Hollywood actors were “tricked” by studios into extending strike negotiations by two weeks as the companies wanted more time to promote their summer blockbuster movies, union president Fran Drescher told AFP on Thursday. .
The Screen Actors Guild (SAG-AFTRA) last month pushed back the initial deadline for the strike, hoping to reach an agreement with the likes of Netflix and Disney over demands for better wages and more protection against artificial intelligence. .
The extension made no progress in talks, which ended on Wednesday night, with the union representing some 160,000 artists calling for a strike by midnight Thursday (7:00 GMT Friday).
“We, in good faith, gave them an extension, hoping that they could make deep inquiries, and we would really have something to discuss,” Drescher, the star and co-creator of the 1990s series “The Nanny,” told AFP. “.
“But they tricked us. They stayed behind closed doors, they canceled our meetings, wasting time,” he said. “It was probably all to give them more space to promote their summer movies, because nothing significant came out of it.”
During that two-week period, blockbuster movies including Warner’s “Barbie,” Universal’s “Oppenheimer” and Paramount’s “Mission: Impossible: Deadly Judgment Part 1” have seen major releases around the world.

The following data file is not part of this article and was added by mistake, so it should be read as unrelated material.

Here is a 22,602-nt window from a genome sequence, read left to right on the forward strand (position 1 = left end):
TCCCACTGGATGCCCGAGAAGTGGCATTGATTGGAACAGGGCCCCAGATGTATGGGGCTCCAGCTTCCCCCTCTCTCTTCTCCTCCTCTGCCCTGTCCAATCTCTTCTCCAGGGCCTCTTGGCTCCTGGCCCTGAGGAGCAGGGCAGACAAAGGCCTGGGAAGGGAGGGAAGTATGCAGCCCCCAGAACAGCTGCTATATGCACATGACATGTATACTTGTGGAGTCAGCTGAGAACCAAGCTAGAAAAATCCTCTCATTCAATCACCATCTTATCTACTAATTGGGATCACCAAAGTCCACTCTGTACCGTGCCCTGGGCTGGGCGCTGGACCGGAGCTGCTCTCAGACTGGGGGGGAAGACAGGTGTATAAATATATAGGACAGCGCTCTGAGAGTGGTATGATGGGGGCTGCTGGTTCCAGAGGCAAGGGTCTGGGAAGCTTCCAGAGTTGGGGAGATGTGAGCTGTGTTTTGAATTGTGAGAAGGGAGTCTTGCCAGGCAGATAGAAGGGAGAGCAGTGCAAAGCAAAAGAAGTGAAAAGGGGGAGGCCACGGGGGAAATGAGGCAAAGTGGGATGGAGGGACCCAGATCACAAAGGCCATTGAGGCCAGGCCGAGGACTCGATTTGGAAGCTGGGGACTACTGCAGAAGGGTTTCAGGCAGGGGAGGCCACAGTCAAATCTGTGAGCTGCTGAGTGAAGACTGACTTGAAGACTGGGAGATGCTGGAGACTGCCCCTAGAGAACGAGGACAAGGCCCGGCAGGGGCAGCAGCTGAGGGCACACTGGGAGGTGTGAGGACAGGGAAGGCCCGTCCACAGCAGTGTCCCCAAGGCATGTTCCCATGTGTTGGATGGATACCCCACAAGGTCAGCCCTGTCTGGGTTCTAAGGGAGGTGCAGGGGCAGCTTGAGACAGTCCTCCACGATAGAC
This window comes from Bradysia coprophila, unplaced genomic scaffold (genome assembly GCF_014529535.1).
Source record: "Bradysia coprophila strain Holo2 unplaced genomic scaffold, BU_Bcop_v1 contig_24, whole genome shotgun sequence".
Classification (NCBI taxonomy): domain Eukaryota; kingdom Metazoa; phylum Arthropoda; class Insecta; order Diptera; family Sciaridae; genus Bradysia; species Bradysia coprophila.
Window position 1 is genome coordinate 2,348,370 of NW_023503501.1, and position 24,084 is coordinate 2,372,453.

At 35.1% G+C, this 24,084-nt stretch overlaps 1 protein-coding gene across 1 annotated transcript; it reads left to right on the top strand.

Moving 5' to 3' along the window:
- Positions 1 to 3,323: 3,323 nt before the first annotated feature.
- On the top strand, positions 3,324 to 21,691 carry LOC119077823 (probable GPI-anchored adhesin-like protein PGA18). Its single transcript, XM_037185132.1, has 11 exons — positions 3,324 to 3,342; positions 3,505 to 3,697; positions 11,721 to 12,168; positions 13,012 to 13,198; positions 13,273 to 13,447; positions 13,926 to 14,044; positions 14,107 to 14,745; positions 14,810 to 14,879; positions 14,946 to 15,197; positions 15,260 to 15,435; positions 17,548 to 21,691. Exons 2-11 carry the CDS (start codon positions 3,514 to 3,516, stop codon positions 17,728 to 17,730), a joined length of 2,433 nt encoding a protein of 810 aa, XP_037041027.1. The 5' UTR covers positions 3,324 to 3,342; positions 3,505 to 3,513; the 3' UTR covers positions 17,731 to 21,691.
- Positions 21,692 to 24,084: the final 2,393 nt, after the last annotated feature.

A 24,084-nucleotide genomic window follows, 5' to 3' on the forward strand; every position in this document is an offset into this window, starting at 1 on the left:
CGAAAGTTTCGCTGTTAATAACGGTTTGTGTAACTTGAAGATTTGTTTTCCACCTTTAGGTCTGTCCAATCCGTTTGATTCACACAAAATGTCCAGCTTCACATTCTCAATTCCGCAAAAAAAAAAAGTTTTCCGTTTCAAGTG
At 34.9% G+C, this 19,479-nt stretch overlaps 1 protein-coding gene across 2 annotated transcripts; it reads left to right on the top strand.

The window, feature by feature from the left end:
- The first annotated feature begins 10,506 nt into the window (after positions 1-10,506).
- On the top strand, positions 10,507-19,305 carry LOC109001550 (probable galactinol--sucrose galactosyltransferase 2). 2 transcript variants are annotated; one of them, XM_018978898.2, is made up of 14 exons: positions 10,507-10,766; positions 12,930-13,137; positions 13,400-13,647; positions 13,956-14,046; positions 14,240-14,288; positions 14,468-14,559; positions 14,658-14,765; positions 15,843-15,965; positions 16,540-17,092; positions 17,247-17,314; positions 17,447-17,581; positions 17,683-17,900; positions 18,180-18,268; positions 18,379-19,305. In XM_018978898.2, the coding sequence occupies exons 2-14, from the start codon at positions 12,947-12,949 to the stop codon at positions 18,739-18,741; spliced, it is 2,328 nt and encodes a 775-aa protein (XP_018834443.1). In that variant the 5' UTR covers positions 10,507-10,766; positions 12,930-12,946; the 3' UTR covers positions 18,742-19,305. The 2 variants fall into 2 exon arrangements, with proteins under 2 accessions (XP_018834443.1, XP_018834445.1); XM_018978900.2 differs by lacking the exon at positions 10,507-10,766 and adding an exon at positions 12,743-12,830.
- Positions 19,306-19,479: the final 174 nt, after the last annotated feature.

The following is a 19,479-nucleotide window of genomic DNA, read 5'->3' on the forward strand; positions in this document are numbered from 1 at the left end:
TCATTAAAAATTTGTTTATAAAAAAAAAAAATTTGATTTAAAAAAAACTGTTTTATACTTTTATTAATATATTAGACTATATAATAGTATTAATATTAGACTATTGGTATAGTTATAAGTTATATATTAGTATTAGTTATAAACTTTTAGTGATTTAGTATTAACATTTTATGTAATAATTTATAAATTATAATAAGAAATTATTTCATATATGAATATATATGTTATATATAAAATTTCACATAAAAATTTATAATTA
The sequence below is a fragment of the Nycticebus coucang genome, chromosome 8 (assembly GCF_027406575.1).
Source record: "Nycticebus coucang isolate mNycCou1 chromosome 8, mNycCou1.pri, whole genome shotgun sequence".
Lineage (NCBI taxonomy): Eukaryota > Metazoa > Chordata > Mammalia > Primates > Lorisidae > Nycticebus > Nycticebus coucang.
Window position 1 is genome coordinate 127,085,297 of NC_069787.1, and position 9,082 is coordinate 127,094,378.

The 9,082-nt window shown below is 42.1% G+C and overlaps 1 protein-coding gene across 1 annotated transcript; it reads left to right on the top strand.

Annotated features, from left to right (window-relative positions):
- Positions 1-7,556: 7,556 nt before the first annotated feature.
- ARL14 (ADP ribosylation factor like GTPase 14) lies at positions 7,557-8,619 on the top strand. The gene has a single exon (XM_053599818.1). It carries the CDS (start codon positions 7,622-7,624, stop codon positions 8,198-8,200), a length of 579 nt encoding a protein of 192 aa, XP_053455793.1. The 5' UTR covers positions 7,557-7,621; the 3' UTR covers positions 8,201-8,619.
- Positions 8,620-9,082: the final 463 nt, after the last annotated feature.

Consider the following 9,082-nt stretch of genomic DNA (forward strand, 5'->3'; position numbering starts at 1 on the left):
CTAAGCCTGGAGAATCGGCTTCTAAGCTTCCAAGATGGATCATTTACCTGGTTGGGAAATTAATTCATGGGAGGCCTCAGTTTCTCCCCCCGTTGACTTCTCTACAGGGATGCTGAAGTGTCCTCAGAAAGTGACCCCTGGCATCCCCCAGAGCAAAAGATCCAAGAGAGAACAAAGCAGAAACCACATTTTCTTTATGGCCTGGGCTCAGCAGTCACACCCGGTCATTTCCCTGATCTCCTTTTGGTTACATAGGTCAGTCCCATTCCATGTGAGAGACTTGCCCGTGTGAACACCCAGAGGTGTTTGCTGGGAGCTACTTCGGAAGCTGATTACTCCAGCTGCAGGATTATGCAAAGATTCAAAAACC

SAG-AFTRA rules prevent actors from promoting their movies and shows during a strike.
Had the shutdown started earlier, stars like Tom Cruise, Margot Robbie and Ryan Gosling would have had to skip glitzy red carpet events, a key tool used by studios to garner publicity and hopefully higher box office receipts.
Red carpets scheduled for the next few weeks are either being canceled, like Paramount’s “Special Ops: Lioness,” or scaled back, like Disney’s “Haunted Mansion.”
“Actually, I was surprised. But I think I may have been naive, because this was my first big deal,” said Drescher, elected SAG-AFTRA head in 2021.
“I really thought we could come to a consensus. That they could see how this new business model has been dramatically imposed on the entire industry,” he said, referring to the changes brought about by “streaming.”
One of the main complaints of the actors refers to the reduction of the payments known as residuals.
The substantial sums that artists received when hit shows or movies they starred in were broadcast on television have all but disappeared, as internet broadcasters now refuse to disclose audience figures.
These internet audiovisual service companies pay a flat rate for all the programs available on their platforms, which can mean a small return for global success.
“It’s crazy to me, that they don’t want to sit down and say, ‘We need to engage them in this in an honorable and respectful way, so they can live with this significant change,'” Drescher said. “The truth is, they didn’t.”
Despite his frustration with the studies, Drescher insisted that the “SAG-AFTRA door is open to continue negotiations.”
“The strike is not the end, it is just the next step. We would love to continue negotiating. But the ball is in your court,” he concluded.